Birthday Review – “Liar Liar”

This is something that I have been meaning to do since I turned 18.  Every year from now on, I am going to review a movie that came out in my birth year, 1997, one of the worst years in the history of cinema.  This was the year where Titanic beat L.A. Confidential and Good Will Hunting for Best Picture, superhero movies were at an all-time awful, and both Jimmy Stewart and Chris Farley passed away.  But enough of that depressing stuff! Today (my 19th birthday), we are looking at a more comedic movie from that deplorable year.  Quite an important one in fact.

Liar Liar is directed by Tom Shadyac and written by Paul Guay and Steve Mazur.  Stars-Jim Carrey, Maura Tierney, Cary Elwes, Justin Cooper, and Jennifer Tilly.  Premise-The son (Cooper) of a successful but dishonest lawyer (Carrey) makes a birthday wish that his father can’t tell a single lie for one day.

Back in the 90s, TV comedian Jim Carrey was beginning to find work in the film industry in movies like Ace Ventura: Pet Detective, The Mask, and Dumb and Dumber in 1994, was followed by Batman Forever and Ace Ventura: When Nature Calls in 1995.  However, there was a certain little dark comedy that came out in 1996 that almost destroyed his career, The Cable Guy. Sure it has a cult following now, but critics hated it and mainstream audiences didn’t know when to laugh when it was first released.  If it were not for Liar Liar’s release several months later, Mr. Carrey may have not found work (including The Truman Show and Man on the Moon) for a long time.  Many recognize Carrey’s incredible work in Liar Liar, but I have spent much more time analyzing it, and there are many more things that deserve praise.

It would be idiotic to say that Carrey isn’t the best thing about the movie.  If you used literally any other actor at the time, they wouldn’t have been able to match Carrey’s charm, likability, energy, heart, and acting.  To those who say that his type of acting isn’t “real acting,” explain to me how your William Shakespeare drama can make this movie any funnier?  In addition, how could the writing get any better?

Most critics cite the screenplay as the weakest aspect of the movie, but that is simply not the case.  Liar Liar is one of my favorite comedies, not only because it’s hilarious, but because there was a lot of passion put into it.  Let’s break down the story: it takes a cliché (lawyers are lying, selfish, scumbags), adds a clever idea, gives the setting a more lighthearted/heartfelt tone, add a top-notch cast of comedic actors, and you’ve got a winner!  Fletcher Reede (Carrey) is a big shot lawyer who loves his job and his family.  However, he chooses the former over the latter a bit too often, as a result, his wife has divorced him, and his son feels unloved.  Remember, this is a family comedy that came out in the 90s, it’s gonna be pretty cheesy and a bit predictable.  But it has all the heart and fun that makes it a joy to watch.  This movie is incredibly funny, but that wouldn’t have been the case if the material was garbage.  In his review of Rush Hour 2, Roger Ebert wrote, “One rule all comedians should know, and some have to learn the hard way, is that they aren’t funny–it’s the material that gets the laughs.”  If this movie didn’t have witty dialogue and an idea that never runs out of clever scenarios, it would belong to the pile of unfunny Carrey comedies.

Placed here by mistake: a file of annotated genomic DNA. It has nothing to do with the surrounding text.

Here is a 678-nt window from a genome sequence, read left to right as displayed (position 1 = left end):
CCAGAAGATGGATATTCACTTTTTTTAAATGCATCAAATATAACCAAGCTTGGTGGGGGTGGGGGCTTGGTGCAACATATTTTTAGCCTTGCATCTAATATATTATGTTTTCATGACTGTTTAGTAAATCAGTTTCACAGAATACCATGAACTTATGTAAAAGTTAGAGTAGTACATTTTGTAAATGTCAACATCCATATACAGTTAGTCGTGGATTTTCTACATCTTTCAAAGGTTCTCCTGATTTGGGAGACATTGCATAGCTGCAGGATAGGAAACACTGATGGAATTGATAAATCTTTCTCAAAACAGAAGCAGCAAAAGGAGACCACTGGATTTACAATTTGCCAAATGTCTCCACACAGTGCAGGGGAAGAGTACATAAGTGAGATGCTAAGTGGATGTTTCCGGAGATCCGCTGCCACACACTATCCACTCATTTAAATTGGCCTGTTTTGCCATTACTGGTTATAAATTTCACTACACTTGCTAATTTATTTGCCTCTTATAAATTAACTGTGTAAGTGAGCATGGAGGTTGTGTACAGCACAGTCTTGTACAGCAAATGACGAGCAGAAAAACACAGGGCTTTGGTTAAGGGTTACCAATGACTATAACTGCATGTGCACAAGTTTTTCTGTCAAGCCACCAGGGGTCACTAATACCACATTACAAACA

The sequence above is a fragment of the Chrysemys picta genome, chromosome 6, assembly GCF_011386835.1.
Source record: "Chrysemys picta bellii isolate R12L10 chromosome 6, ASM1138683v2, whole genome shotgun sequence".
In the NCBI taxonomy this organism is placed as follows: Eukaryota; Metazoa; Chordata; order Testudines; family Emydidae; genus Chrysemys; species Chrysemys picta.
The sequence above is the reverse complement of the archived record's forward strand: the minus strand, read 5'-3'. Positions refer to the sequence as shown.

Unfortunately this movie does have a few drawbacks, but none of them are deal-breakers.  For one, the worst thing about this movie is the art decoration, it is incredibly cheap.  The budget was $45 million, I guess they spent $40 of that on the cast (which is perfect), but that leaves very little to the production.  With the exception of the climax (which defiantly cost a pretty penny), most of the movie takes place in limited sets, some of which look fake as heck (there is a bathroom scene that comes to mind).  If you haven’t seen the movie (which is why I’m not spoiling anything), then it probably won’t distract you, but this is a review from someone who has seen this movie multiple times.  Also, the humor does get a bit crass at points (there is a lot of suggestive dialog).  It is PG-13, so be aware if you are watching it with kids.  Another thing some might find ridiculous is the score.  John Debney is a one-of-a-kind composer when he makes something like The Passion of the Christ, The Jungle Book (2016), or Elf, but he has remained in business by composing whimsical, over-the-top comedy scores.  What makes this score better than others is the perfect combo of goofy scenes and Debney’s music.  Aside from the occasional plothole, the faults of this movie are relatively harmless.

The year 1997 may have been predominantly filled with crap, but it had a few gems.  If you spend 90 minutes of your day on it, the amount of laughs will make your week.  By the end of the movie, you will feel genuinely happy, as that is the power of a comedy that delivers heart as much as it does humor.  Liar Liar gets Guy’s Guru Grade of an A-.



  1. Thanks, Erick.

    As for “Most critics cite the screenplay as the weakest aspect of the movie,” the screenplay received an Honorable Mention (along with Fargo, Million Dollar Baby, The Full Monty and Catch Me If You Can) in Scr(i)pt magazine’s list of the Best Scripts of the Past 10 Years.

    Also, William C. Martell published Secrets of Story: Liar, Liar, a step-by-step guide to solving screenwriting problems using Liar, Liar as a model.

    And the Shooting Script was published by Harvest Moon.

    Liked by 1 person

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